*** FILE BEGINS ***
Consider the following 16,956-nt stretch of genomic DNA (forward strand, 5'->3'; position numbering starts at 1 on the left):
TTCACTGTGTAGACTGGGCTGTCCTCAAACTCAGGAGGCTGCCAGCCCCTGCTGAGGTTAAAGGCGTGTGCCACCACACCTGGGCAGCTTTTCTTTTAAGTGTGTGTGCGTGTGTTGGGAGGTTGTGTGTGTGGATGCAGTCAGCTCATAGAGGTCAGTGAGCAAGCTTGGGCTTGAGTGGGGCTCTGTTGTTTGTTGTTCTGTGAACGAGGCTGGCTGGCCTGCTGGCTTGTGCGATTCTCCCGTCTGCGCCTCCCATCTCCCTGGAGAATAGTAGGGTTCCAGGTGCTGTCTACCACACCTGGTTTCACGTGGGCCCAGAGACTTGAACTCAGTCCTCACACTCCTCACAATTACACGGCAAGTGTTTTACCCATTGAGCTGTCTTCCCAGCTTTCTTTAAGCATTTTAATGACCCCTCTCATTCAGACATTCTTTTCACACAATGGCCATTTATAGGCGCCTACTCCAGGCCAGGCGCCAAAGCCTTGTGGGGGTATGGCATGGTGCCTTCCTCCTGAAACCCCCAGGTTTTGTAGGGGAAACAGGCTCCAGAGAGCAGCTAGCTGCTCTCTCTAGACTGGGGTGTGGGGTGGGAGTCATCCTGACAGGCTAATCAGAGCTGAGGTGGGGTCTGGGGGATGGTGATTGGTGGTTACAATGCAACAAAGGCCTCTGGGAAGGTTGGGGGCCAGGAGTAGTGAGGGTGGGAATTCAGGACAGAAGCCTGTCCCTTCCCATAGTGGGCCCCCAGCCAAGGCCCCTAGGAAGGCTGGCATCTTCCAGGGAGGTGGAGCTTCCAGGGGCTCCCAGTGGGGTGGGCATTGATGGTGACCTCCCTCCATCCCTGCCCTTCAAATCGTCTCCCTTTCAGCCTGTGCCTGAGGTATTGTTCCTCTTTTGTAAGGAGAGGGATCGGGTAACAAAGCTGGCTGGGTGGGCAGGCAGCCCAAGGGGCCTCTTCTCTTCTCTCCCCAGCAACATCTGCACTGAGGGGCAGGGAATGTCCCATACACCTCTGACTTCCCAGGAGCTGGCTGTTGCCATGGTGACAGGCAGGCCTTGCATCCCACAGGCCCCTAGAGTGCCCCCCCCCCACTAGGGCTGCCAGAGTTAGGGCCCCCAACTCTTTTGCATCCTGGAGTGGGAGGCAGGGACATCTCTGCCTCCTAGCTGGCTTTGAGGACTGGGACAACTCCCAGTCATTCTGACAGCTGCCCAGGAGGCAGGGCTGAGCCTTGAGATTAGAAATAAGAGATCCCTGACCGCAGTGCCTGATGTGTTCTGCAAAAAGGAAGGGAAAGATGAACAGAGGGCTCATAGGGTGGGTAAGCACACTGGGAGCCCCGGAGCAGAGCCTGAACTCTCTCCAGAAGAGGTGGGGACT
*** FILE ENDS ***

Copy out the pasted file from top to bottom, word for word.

Consider the following 16,956-nt stretch of genomic DNA (forward strand, 5'->3'; position numbering starts at 1 on the left):
TTCACTGTGTAGACTGGGCTGTCCTCAAACTCAGGAGGCTGCCAGCCCCTGCTGAGGTTAAAGGCGTGTGCCACCACACCTGGGCAGCTTTTCTTTTAAGTGTGTGTGCGTGTGTTGGGAGGTTGTGTGTGTGGATGCAGTCAGCTCATAGAGGTCAGTGAGCAAGCTTGGGCTTGAGTGGGGCTCTGTTGTTTGTTGTTCTGTGAACGAGGCTGGCTGGCCTGCTGGCTTGTGCGATTCTCCCGTCTGCGCCTCCCATCTCCCTGGAGAATAGTAGGGTTCCAGGTGCTGTCTACCACACCTGGTTTCACGTGGGCCCAGAGACTTGAACTCAGTCCTCACACTCCTCACAATTACACGGCAAGTGTTTTACCCATTGAGCTGTCTTCCCAGCTTTCTTTAAGCATTTTAATGACCCCTCTCATTCAGACATTCTTTTCACACAATGGCCATTTATAGGCGCCTACTCCAGGCCAGGCGCCAAAGCCTTGTGGGGGTATGGCATGGTGCCTTCCTCCTGAAACCCCCAGGTTTTGTAGGGGAAACAGGCTCCAGAGAGCAGCTAGCTGCTCTCTCTAGACTGGGGTGTGGGGTGGGAGTCATCCTGACAGGCTAATCAGAGCTGAGGTGGGGTCTGGGGGATGGTGATTGGTGGTTACAATGCAACAAAGGCCTCTGGGAAGGTTGGGGGCCAGGAGTAGTGAGGGTGGGAATTCAGGACAGAAGCCTGTCCCTTCCCATAGTGGGCCCCCAGCCAAGGCCCCTAGGAAGGCTGGCATCTTCCAGGGAGGTGGAGCTTCCAGGGGCTCCCAGTGGGGTGGGCATTGATGGTGACCTCCCTCCATCCCTGCCCTTCAAATCGTCTCCCTTTCAGCCTGTGCCTGAGGTATTGTTCCTCTTTTGTAAGGAGAGGGATCGGGTAACAAAGCTGGCTGGGTGGGCAGGCAGCCCAAGGGGCCTCTTCTCTTCTCTCCCCAGCAACATCTGCACTGAGGGGCAGGGAATGTCCCATACACCTCTGACTTCCCAGGAGCTGGCTGTTGCCATGGTGACAGGCAGGCCTTGCATCCCACAGGCCCCTAGAGTGCCCCCCCCCCACTAGGGCTGCCAGAGTTAGGGCCCCCAACTCTTTTGCATCCTGGAGTGGGAGGCAGGGACATCTCTGCCTCCTAGCTGGCTTTGAGGACTGGGACAACTCCCAGTCATTCTGACAGCTGCCCAGGAGGCAGGGCTGAGCCTTGAGATTAGAAATAAGAGATCCCTGACCGCAGTGCCTGATGTGTTCTGCAAAAAGGAAGGGAAAGATGAACAGAGGGCTCATAGGGTGGGTAAGCACACTGGGAGCCCCGGAGCAGAGCCTGAACTCTCTCCAGAAGAGGTGGGGACT